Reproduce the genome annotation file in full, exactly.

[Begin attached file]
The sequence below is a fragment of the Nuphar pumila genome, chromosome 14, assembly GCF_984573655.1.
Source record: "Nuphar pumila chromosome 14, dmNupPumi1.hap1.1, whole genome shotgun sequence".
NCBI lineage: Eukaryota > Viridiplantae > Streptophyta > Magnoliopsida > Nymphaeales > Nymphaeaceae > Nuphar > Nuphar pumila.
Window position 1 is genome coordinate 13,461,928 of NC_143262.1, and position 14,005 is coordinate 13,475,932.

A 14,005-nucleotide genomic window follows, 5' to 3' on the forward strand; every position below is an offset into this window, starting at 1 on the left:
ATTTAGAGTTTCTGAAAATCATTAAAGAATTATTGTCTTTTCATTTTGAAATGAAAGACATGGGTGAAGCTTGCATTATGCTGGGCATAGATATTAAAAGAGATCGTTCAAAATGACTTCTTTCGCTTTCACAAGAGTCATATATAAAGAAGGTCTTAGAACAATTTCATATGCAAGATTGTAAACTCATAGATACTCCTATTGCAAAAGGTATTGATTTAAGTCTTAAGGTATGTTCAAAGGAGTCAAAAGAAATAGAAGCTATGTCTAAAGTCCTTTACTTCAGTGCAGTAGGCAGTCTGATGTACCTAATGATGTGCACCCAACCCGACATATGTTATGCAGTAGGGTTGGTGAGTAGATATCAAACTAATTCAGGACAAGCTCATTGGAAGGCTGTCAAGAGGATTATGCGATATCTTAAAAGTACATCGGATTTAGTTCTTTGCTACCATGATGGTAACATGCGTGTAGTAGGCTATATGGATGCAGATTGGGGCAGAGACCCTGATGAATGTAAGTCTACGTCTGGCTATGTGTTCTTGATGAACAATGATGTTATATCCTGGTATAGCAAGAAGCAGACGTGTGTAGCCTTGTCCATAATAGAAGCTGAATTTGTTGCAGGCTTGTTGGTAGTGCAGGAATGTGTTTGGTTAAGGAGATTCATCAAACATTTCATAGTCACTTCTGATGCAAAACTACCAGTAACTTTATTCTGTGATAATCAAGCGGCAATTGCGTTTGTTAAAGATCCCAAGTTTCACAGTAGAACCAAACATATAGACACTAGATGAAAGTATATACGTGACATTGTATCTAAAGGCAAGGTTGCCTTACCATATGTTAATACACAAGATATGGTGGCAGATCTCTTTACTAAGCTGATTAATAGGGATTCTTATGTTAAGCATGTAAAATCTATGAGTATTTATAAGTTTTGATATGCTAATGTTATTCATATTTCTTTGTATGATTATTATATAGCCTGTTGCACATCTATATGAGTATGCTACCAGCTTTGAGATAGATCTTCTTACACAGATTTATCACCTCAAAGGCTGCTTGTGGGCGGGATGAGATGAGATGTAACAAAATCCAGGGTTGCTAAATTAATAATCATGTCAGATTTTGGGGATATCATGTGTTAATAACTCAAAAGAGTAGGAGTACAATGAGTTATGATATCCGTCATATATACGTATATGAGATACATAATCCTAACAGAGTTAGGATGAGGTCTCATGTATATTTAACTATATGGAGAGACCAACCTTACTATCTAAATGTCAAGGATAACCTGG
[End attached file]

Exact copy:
The sequence below is a fragment of the Nuphar pumila genome, chromosome 14, assembly GCF_984573655.1.
Source record: "Nuphar pumila chromosome 14, dmNupPumi1.hap1.1, whole genome shotgun sequence".
NCBI lineage: Eukaryota > Viridiplantae > Streptophyta > Magnoliopsida > Nymphaeales > Nymphaeaceae > Nuphar > Nuphar pumila.
Window position 1 is genome coordinate 13,461,928 of NC_143262.1, and position 14,005 is coordinate 13,475,932.

A 14,005-nucleotide genomic window follows, 5' to 3' on the forward strand; every position below is an offset into this window, starting at 1 on the left:
ATTTAGAGTTTCTGAAAATCATTAAAGAATTATTGTCTTTTCATTTTGAAATGAAAGACATGGGTGAAGCTTGCATTATGCTGGGCATAGATATTAAAAGAGATCGTTCAAAATGACTTCTTTCGCTTTCACAAGAGTCATATATAAAGAAGGTCTTAGAACAATTTCATATGCAAGATTGTAAACTCATAGATACTCCTATTGCAAAAGGTATTGATTTAAGTCTTAAGGTATGTTCAAAGGAGTCAAAAGAAATAGAAGCTATGTCTAAAGTCCTTTACTTCAGTGCAGTAGGCAGTCTGATGTACCTAATGATGTGCACCCAACCCGACATATGTTATGCAGTAGGGTTGGTGAGTAGATATCAAACTAATTCAGGACAAGCTCATTGGAAGGCTGTCAAGAGGATTATGCGATATCTTAAAAGTACATCGGATTTAGTTCTTTGCTACCATGATGGTAACATGCGTGTAGTAGGCTATATGGATGCAGATTGGGGCAGAGACCCTGATGAATGTAAGTCTACGTCTGGCTATGTGTTCTTGATGAACAATGATGTTATATCCTGGTATAGCAAGAAGCAGACGTGTGTAGCCTTGTCCATAATAGAAGCTGAATTTGTTGCAGGCTTGTTGGTAGTGCAGGAATGTGTTTGGTTAAGGAGATTCATCAAACATTTCATAGTCACTTCTGATGCAAAACTACCAGTAACTTTATTCTGTGATAATCAAGCGGCAATTGCGTTTGTTAAAGATCCCAAGTTTCACAGTAGAACCAAACATATAGACACTAGATGAAAGTATATACGTGACATTGTATCTAAAGGCAAGGTTGCCTTACCATATGTTAATACACAAGATATGGTGGCAGATCTCTTTACTAAGCTGATTAATAGGGATTCTTATGTTAAGCATGTAAAATCTATGAGTATTTATAAGTTTTGATATGCTAATGTTATTCATATTTCTTTGTATGATTATTATATAGCCTGTTGCACATCTATATGAGTATGCTACCAGCTTTGAGATAGATCTTCTTACACAGATTTATCACCTCAAAGGCTGCTTGTGGGCGGGATGAGATGAGATGTAACAAAATCCAGGGTTGCTAAATTAATAATCATGTCAGATTTTGGGGATATCATGTGTTAATAACTCAAAAGAGTAGGAGTACAATGAGTTATGATATCCGTCATATATACGTATATGAGATACATAATCCTAACAGAGTTAGGATGAGGTCTCATGTATATTTAACTATATGGAGAGACCAACCTTACTATCTAAATGTCAAGGATAACCTGG